I’ve been traveling for the past six weeks, some for family reasons, but also for writing reasons. I’ve seen loved ones, signed books in ten different locations, had lots of solitude in my truck to think up new books (his name is Sebastian, Baron St. Clair), made many new writing friends at RWA National, taken all sorts of walks and… gained twelve pounds. That averages out to a little less than 1000 extra calories a day, which suggests I need to learn to live on air and true love.
This is not the first weight to come join me uninvited. When I seek medical help for my weight problems, I find there’s a willingness to treat symptoms–with amphetamines (not much help if the patient is caffeine intolerant), with off label use of anti-depressants (um, no thank you), with sure-fire calorie counting that results in more weight gain (on 1200 calories a day). Supposedly the thyroid problem is under control, but, gee, it sure feels like all the symptoms are still in evidence as well.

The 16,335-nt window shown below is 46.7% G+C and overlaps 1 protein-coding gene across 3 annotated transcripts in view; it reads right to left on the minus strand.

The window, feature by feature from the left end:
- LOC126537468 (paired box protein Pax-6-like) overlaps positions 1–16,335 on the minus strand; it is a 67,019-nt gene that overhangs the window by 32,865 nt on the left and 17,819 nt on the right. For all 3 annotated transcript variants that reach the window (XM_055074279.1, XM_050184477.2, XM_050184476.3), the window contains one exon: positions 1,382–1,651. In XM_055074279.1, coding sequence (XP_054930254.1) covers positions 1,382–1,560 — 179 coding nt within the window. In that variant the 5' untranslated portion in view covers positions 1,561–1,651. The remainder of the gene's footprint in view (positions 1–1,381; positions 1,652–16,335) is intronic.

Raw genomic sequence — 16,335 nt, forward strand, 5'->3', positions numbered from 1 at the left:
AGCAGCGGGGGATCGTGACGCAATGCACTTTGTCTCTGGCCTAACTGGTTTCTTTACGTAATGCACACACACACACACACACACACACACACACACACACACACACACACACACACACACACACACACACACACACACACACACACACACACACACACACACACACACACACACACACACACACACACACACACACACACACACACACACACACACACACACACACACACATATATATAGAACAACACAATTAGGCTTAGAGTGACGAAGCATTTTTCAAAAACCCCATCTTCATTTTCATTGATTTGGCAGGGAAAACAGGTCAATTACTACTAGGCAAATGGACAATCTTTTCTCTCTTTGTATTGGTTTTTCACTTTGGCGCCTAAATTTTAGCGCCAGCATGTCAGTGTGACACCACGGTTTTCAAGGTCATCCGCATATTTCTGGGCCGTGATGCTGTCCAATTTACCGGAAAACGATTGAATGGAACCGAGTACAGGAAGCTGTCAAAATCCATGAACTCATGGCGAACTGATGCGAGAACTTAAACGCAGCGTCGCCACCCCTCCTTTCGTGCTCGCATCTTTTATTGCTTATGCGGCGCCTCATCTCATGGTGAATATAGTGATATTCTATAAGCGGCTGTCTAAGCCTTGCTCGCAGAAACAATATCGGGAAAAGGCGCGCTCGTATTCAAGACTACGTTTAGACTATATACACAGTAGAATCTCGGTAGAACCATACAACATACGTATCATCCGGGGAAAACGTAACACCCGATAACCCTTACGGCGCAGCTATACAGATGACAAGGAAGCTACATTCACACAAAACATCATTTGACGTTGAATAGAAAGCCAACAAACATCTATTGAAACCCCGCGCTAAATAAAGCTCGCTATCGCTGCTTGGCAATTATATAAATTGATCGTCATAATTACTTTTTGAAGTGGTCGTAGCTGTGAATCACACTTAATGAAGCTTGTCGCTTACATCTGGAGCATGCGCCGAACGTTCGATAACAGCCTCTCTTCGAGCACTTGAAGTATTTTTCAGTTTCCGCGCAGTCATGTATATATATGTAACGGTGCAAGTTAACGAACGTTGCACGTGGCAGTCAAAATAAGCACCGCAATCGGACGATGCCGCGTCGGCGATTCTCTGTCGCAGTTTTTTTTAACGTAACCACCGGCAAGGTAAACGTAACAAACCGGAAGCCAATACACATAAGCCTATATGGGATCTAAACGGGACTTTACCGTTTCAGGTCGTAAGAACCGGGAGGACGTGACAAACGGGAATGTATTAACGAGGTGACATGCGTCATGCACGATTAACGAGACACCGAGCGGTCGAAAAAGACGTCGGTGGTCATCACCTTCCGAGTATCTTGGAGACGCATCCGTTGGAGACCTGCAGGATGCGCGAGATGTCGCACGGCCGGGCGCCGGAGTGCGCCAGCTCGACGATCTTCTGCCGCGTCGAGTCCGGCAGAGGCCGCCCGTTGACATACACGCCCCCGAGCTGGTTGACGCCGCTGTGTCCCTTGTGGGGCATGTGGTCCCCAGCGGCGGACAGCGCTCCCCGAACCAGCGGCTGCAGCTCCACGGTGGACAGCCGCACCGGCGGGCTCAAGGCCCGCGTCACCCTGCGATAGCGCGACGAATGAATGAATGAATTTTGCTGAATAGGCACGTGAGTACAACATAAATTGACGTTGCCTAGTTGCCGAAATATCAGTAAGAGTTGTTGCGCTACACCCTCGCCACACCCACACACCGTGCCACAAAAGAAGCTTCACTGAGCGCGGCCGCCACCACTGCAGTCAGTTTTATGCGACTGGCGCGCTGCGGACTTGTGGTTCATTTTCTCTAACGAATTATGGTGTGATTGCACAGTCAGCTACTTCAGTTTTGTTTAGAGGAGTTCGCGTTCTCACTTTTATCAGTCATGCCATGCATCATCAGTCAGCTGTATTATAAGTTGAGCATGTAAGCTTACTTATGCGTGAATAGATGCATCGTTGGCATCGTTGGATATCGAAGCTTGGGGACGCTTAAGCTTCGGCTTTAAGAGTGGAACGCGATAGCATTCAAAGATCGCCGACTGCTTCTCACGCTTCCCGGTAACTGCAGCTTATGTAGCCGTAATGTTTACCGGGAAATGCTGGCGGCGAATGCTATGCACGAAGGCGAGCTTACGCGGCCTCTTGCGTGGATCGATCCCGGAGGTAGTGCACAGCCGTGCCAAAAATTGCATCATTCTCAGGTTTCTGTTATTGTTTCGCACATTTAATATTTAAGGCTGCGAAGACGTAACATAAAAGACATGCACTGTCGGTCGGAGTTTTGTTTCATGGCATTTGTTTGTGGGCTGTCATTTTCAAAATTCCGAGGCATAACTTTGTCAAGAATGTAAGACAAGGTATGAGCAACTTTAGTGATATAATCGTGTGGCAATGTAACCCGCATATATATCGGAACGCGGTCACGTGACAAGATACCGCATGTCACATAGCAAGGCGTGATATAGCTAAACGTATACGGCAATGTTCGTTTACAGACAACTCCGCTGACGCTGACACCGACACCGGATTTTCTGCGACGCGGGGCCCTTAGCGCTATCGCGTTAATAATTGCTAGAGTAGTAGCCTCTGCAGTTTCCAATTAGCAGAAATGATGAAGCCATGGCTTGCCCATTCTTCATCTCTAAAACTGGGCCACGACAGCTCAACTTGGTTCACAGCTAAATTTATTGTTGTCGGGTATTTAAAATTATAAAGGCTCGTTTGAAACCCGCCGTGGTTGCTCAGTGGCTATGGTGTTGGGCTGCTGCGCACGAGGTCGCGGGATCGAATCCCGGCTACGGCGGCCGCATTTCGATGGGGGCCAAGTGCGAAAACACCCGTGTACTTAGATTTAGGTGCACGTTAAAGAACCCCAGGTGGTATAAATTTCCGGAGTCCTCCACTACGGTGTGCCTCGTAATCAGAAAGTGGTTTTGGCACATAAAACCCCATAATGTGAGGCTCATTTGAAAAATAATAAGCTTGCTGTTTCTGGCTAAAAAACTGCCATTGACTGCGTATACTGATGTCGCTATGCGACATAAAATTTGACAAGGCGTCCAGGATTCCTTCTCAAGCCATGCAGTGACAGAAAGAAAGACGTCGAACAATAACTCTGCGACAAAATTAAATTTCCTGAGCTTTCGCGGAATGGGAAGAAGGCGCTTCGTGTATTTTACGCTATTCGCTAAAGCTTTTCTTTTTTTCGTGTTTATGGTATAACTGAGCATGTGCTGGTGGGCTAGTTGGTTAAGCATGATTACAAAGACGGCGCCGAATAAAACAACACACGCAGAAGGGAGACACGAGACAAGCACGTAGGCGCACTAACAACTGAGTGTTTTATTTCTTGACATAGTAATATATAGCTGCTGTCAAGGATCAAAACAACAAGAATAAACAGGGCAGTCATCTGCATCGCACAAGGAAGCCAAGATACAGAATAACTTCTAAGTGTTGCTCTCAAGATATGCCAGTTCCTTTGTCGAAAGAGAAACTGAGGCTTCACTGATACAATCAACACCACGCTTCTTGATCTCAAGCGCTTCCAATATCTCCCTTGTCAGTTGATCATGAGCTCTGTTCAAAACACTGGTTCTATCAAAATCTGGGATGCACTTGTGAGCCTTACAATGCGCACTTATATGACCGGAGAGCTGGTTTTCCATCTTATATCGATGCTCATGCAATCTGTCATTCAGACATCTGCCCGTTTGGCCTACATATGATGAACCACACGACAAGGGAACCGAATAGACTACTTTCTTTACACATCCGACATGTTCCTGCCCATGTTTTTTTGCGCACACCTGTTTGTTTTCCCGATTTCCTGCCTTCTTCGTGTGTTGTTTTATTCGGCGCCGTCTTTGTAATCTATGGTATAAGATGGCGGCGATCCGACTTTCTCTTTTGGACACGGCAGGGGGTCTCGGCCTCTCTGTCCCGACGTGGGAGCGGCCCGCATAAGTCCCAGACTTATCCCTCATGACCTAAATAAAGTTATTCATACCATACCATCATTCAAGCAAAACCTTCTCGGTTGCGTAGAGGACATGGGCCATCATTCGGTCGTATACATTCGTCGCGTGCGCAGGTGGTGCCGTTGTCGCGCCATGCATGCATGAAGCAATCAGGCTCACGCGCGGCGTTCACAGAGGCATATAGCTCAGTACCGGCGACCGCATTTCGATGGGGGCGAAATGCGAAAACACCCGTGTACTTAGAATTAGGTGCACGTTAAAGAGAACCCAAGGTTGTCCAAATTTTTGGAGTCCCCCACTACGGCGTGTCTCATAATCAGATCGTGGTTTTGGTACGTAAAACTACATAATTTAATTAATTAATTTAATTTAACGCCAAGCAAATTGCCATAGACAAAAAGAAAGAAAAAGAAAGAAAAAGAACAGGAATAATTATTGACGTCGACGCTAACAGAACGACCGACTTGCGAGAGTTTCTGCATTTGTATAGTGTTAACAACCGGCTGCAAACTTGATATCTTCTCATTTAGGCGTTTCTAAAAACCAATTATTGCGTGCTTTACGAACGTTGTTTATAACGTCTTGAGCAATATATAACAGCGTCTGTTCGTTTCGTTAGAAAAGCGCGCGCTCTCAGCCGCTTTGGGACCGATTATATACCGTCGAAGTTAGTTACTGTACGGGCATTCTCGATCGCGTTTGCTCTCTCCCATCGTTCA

As serious as I’ve gotten before, I’m getting serious-er. This stuff has got to stop. now. It occurs to me, though, that I’m in the same place a lot of my characters end up: They can’t see what they did to find themselves in a predicament, but nobody is going to get them out of it but themselves. “Fair” has nothing to do with it, “just” has nothing to do with it and whining is a recipe for defeat. Time to go where they never wanted to go (Weight watchers? Drugs? Medifast?) and learn some new things about themselves and life.
So… I will regard the need to lose weight as an invitation to gain in other areas–compassion, self-awareness, fitness, who knows?–and order a treadmill desk before I turn this computer off for the day.
Any other suggestions? Maybe you’ve never had to lose weight, but you’ve had to face something equally daunting, wearying, and scary. What sustained you? What new knowledge helped you gain a better perspective?
To one commenter, I’ll send a signed ARC of “The Bridegroom Wore Plaid,” which is in some ways about two people who both had to change their perspectives, on themselves, familial duty, and what it means to love and be loved.